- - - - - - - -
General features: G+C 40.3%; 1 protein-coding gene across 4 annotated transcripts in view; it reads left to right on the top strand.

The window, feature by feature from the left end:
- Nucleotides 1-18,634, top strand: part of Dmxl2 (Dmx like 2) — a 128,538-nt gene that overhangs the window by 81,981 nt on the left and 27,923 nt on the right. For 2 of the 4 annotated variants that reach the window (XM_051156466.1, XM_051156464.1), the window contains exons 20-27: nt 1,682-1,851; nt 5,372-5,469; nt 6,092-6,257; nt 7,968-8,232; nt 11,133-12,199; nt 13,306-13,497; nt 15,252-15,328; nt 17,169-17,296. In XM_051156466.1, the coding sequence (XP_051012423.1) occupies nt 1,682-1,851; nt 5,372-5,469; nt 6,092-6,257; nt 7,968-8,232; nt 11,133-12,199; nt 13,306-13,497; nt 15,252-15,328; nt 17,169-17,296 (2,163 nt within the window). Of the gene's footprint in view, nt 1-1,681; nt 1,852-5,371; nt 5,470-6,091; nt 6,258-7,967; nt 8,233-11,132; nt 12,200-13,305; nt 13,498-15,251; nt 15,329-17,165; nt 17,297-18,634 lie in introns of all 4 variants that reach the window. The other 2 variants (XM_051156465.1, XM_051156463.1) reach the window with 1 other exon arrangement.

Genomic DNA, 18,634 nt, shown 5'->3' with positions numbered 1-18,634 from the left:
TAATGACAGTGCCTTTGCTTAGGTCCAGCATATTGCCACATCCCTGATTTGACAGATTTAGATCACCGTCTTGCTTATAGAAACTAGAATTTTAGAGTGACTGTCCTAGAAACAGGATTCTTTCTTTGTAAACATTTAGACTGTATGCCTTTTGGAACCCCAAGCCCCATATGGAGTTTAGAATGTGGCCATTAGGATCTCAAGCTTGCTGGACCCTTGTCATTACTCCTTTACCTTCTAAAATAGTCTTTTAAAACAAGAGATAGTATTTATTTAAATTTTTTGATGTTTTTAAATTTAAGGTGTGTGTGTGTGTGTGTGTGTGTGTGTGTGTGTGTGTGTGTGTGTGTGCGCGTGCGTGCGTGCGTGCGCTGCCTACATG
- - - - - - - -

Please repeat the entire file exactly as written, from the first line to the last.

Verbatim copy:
General features: G+C 40.3%; 1 protein-coding gene across 4 annotated transcripts in view; it reads left to right on the top strand.

The window, feature by feature from the left end:
- Nucleotides 1-18,634, top strand: part of Dmxl2 (Dmx like 2) — a 128,538-nt gene that overhangs the window by 81,981 nt on the left and 27,923 nt on the right. For 2 of the 4 annotated variants that reach the window (XM_051156466.1, XM_051156464.1), the window contains exons 20-27: nt 1,682-1,851; nt 5,372-5,469; nt 6,092-6,257; nt 7,968-8,232; nt 11,133-12,199; nt 13,306-13,497; nt 15,252-15,328; nt 17,169-17,296. In XM_051156466.1, the coding sequence (XP_051012423.1) occupies nt 1,682-1,851; nt 5,372-5,469; nt 6,092-6,257; nt 7,968-8,232; nt 11,133-12,199; nt 13,306-13,497; nt 15,252-15,328; nt 17,169-17,296 (2,163 nt within the window). Of the gene's footprint in view, nt 1-1,681; nt 1,852-5,371; nt 5,470-6,091; nt 6,258-7,967; nt 8,233-11,132; nt 12,200-13,305; nt 13,498-15,251; nt 15,329-17,165; nt 17,297-18,634 lie in introns of all 4 variants that reach the window. The other 2 variants (XM_051156465.1, XM_051156463.1) reach the window with 1 other exon arrangement.

Genomic DNA, 18,634 nt, shown 5'->3' with positions numbered 1-18,634 from the left:
TAATGACAGTGCCTTTGCTTAGGTCCAGCATATTGCCACATCCCTGATTTGACAGATTTAGATCACCGTCTTGCTTATAGAAACTAGAATTTTAGAGTGACTGTCCTAGAAACAGGATTCTTTCTTTGTAAACATTTAGACTGTATGCCTTTTGGAACCCCAAGCCCCATATGGAGTTTAGAATGTGGCCATTAGGATCTCAAGCTTGCTGGACCCTTGTCATTACTCCTTTACCTTCTAAAATAGTCTTTTAAAACAAGAGATAGTATTTATTTAAATTTTTTGATGTTTTTAAATTTAAGGTGTGTGTGTGTGTGTGTGTGTGTGTGTGTGTGTGTGTGTGTGTGTGTGCGCGTGCGTGCGTGCGTGCGCTGCCTACATG